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Using data to improve city services

Government agencies at every level—city, state, and federal—collect large amounts of data; that’s a fact. The challenge for many lies in the ways information is collected and processed. Much of it is locked up in departmental silos, on somewhat dated computer systems, and it’s hard to access for additional analysis or to share publicly. Much of it may have been collected on paper forms or input by busy staff with lots of other things to do. Yet in any commercial organization, your data might be considered like gold dust! Locked within those siloed systems are many nuggets of valuable information that can help improve the efficiency of your entire organization, help deliver better services, and help improve the lives of your constituents.

One example is the Housing and Development department in a prominent Florida municipality. They’ve been creating computer records within their different departments for many years. Records on building permits, inspections, assessments, property sales, property ownership, liens, variances, zoning, utility work, and so on. Each type of record is stored in a different database for use by the staff in each specific discipline. But when they need to look at the data from the perspective of an individual citizen or property, it’s nearly impossible to do. What services have been provided to the individual? What’s the overall status of the property? Ah! Can you wait while we write an SQL script to pull data from eight different databases?!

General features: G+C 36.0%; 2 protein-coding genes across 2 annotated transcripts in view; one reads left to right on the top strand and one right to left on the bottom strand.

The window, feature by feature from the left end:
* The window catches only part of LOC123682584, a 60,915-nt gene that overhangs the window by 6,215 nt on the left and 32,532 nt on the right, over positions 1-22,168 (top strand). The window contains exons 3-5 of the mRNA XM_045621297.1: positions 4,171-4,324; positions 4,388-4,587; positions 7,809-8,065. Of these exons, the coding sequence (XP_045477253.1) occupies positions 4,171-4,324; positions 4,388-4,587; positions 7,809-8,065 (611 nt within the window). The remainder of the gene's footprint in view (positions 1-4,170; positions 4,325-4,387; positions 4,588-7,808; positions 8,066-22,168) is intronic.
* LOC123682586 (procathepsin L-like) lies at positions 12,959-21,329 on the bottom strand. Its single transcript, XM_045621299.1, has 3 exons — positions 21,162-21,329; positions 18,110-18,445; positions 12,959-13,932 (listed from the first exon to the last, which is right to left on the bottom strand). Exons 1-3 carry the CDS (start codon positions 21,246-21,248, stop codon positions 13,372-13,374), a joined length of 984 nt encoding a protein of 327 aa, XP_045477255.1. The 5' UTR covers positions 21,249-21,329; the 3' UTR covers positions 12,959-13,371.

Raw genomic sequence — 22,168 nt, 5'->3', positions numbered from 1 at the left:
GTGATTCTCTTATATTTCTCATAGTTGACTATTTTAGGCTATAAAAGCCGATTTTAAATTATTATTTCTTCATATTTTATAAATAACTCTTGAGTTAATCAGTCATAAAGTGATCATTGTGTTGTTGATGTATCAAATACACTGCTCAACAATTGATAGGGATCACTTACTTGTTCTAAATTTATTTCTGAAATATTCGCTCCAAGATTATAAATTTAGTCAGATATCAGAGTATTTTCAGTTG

This situation repeats itself across multiple municipal government departments—revenue is organized by revenue source, not by citizen. Health and Human Services has data by program, not citizen. So how do you best determine who lives in the city, what services they consume, and what are their future needs? Surely the answer is easy, right? In today’s cloud-based, big data-driven world you just upload everything and use AI to get your answers. Wrong! Unfortunately, a good portion of the IT budget for many administrations must continue to be spent on support and maintenance of legacy systems because the costs of migrating to new, more modern platforms are unbudgeted, or because the skills required are in very limited supply.

Even when migration projects are funded, it can take extended periods of time to complete them. Finding out what data is held in existing databases and how accurate and complete the data is can be a major challenge. Mapping the old data to the structure of a new, more comprehensive, more easily searchable database takes time and expertise, but it is not hard to do. The biggest challenge is prepping the data in the old formats to make it ready for the new structure.

Remember those paper forms and busy staff? Yes, those old databases contain a mountain of errors, misspellings, duplications, different formats within each data field, data entered into the wrong fields, unique identifiers, and different field definitions used to describe the same data in different databases (e.g. name, constituent, owner, applicant can all mean the same thing). You get the picture; it’s messy. And without some kind of data microscope to look into the tens of thousands to millions of records, it will likely take your small IT team many months of coding to sort it out before they can even contemplate starting the migration.